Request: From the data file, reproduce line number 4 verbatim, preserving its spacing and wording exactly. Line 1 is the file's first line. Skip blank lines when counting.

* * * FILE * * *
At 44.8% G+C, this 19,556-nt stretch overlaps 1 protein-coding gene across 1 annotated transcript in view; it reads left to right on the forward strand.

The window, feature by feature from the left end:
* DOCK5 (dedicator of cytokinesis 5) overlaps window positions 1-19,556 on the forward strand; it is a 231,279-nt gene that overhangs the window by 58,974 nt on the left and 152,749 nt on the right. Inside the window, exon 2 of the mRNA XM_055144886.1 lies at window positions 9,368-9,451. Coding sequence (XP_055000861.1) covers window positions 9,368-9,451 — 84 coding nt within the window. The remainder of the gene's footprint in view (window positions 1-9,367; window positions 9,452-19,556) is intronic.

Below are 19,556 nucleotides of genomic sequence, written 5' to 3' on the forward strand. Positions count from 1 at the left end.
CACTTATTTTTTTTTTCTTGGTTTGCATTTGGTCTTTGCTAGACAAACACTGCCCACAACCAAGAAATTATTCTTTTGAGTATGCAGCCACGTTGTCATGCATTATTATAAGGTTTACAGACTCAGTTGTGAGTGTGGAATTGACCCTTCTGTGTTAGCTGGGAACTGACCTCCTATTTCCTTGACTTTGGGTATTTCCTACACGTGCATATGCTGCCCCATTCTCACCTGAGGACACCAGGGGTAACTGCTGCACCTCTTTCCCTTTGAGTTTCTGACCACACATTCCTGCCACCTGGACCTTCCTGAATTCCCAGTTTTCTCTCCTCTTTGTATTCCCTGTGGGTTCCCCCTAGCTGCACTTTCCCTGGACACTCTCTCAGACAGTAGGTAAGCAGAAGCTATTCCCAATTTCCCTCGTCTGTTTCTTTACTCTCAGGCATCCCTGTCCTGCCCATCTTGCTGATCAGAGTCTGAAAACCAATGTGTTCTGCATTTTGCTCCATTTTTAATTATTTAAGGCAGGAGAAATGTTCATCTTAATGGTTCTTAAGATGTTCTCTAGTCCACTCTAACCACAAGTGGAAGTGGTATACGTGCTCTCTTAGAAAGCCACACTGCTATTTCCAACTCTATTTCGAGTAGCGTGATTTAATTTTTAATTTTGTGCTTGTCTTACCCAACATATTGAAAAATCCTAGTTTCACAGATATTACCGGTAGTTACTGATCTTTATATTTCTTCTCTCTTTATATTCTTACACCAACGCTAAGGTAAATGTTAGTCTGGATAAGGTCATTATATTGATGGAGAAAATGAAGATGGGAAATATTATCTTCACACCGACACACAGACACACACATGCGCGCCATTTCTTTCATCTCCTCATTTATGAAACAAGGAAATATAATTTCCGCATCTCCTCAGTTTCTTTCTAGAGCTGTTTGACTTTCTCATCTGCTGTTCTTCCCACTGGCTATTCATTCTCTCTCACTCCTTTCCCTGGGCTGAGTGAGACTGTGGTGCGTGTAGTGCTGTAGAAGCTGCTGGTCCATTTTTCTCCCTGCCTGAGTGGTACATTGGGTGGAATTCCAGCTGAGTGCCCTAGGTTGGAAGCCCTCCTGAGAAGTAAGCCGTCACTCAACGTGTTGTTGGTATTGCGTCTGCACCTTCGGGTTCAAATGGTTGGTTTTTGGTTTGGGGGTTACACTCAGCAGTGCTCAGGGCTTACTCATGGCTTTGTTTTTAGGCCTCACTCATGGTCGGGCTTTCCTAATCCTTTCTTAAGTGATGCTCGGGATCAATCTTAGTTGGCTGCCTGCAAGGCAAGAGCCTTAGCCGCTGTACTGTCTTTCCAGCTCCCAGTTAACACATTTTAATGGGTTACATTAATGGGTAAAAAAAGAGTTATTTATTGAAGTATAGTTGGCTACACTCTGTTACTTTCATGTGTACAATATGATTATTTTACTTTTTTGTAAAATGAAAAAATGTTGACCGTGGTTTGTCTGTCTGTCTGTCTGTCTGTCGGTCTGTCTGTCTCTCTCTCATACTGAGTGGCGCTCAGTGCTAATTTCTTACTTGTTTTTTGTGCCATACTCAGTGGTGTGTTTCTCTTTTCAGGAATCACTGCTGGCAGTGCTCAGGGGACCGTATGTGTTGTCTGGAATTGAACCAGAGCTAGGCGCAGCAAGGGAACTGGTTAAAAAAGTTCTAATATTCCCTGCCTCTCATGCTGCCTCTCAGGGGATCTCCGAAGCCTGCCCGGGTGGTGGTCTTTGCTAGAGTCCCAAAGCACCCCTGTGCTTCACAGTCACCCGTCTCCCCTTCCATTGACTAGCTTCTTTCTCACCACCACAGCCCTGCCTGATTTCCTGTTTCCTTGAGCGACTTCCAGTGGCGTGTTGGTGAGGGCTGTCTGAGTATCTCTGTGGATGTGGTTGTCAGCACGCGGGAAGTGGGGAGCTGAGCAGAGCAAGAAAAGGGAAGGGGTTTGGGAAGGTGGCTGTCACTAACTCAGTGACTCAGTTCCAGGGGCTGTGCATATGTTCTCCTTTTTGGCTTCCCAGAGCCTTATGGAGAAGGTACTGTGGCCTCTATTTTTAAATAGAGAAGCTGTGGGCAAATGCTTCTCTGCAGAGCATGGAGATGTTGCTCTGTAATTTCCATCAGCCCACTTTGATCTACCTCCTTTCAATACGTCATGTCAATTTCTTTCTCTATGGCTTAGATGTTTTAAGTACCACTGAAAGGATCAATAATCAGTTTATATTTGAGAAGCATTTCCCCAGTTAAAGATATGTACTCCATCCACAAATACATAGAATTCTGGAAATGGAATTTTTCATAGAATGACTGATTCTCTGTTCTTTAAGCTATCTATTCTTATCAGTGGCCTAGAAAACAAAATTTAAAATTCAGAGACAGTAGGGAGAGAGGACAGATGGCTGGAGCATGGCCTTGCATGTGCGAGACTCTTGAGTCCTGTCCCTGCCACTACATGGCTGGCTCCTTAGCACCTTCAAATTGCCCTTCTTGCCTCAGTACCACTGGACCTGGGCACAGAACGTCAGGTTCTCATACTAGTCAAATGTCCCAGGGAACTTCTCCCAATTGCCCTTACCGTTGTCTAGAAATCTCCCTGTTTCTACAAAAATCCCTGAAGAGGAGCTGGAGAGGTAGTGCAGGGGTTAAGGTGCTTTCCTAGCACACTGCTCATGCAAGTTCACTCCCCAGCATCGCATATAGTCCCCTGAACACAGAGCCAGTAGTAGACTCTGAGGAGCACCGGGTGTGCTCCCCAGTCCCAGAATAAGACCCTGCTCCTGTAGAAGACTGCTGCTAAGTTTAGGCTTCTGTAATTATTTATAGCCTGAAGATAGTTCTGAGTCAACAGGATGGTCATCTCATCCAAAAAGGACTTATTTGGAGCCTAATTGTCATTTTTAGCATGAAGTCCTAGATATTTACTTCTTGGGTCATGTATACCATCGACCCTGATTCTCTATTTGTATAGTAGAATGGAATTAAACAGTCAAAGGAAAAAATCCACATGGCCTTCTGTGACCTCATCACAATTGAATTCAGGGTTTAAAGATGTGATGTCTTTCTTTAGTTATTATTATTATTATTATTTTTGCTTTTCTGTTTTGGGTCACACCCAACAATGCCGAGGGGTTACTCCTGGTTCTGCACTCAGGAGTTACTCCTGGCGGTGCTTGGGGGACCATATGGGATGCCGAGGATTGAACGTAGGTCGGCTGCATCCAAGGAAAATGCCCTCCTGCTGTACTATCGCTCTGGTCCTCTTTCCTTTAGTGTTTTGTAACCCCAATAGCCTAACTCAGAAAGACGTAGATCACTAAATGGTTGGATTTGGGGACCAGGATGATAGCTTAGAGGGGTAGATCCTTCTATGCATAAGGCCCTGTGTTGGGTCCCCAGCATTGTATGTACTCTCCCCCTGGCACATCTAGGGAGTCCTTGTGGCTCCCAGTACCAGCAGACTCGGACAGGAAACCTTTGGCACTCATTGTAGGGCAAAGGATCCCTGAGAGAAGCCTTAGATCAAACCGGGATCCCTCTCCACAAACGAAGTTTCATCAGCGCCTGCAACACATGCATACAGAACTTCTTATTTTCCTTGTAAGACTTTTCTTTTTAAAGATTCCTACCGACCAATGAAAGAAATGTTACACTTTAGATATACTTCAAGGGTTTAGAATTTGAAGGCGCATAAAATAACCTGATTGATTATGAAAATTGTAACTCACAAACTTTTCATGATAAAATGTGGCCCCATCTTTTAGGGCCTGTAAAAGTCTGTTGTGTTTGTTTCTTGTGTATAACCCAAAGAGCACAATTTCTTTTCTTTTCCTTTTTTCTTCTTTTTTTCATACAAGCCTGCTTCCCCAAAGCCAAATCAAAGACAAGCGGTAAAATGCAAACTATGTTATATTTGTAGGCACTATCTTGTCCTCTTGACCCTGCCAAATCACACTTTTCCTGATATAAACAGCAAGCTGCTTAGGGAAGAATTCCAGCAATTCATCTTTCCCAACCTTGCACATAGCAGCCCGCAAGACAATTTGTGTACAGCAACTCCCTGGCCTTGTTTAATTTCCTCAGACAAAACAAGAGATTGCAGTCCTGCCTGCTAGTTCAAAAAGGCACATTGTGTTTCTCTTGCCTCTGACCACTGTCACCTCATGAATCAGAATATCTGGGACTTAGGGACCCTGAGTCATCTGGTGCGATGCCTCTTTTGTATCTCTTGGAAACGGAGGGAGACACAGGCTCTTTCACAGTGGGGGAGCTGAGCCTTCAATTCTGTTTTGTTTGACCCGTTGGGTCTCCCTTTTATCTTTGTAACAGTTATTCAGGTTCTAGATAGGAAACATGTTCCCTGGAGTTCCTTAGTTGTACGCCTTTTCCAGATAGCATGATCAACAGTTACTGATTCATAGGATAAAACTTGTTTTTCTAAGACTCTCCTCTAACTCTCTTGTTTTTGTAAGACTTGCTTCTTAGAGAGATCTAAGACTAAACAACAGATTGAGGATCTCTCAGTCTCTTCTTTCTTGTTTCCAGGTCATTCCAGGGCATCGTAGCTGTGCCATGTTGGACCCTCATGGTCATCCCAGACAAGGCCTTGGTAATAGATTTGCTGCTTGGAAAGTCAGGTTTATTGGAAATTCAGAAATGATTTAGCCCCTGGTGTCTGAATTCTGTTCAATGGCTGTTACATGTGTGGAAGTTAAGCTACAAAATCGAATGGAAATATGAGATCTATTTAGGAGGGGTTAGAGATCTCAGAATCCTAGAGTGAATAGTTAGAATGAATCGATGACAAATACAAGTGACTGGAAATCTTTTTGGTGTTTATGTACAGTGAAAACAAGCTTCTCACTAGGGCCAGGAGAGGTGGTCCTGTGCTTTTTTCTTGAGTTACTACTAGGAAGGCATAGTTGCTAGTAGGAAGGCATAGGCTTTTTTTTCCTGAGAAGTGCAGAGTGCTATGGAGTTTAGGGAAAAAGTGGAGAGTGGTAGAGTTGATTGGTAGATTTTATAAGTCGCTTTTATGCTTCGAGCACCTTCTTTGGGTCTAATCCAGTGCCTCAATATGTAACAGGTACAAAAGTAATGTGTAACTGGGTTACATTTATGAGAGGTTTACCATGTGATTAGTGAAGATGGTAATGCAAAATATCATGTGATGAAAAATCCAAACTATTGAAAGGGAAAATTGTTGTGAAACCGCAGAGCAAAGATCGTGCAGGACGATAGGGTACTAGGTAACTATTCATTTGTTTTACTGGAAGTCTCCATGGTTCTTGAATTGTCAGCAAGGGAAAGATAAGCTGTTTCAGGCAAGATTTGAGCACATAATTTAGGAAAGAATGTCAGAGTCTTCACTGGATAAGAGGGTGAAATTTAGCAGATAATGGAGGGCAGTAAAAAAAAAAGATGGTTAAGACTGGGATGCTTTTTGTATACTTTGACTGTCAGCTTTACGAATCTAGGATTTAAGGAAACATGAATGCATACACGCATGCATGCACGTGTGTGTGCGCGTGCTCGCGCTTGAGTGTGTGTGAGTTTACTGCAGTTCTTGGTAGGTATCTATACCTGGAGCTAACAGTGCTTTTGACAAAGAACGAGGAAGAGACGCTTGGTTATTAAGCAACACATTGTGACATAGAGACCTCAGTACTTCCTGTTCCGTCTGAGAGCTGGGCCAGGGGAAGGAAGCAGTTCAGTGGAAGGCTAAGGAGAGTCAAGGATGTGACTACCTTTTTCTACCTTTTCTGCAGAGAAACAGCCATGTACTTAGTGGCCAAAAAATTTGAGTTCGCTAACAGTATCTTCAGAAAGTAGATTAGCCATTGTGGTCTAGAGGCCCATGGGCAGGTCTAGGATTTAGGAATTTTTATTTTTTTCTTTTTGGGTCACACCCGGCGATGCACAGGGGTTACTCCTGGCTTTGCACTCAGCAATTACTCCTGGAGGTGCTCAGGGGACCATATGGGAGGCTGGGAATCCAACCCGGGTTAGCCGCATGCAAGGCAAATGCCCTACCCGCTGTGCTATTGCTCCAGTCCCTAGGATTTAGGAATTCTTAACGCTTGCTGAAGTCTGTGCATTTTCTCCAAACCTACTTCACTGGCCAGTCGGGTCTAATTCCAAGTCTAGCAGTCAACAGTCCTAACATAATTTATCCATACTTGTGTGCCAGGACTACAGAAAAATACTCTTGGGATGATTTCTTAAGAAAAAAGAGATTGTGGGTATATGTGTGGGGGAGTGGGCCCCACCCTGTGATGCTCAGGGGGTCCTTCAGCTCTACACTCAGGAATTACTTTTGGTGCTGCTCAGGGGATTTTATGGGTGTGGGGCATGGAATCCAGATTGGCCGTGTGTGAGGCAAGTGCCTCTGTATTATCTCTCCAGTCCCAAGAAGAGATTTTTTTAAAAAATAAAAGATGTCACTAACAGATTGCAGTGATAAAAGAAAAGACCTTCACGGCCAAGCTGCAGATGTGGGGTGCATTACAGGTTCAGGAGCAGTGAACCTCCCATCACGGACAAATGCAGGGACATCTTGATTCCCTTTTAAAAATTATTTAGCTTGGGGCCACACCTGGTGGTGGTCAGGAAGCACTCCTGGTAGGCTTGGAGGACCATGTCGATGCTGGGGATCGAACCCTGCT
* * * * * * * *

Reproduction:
Below are 19,556 nucleotides of genomic sequence, written 5' to 3' on the forward strand. Positions count from 1 at the left end.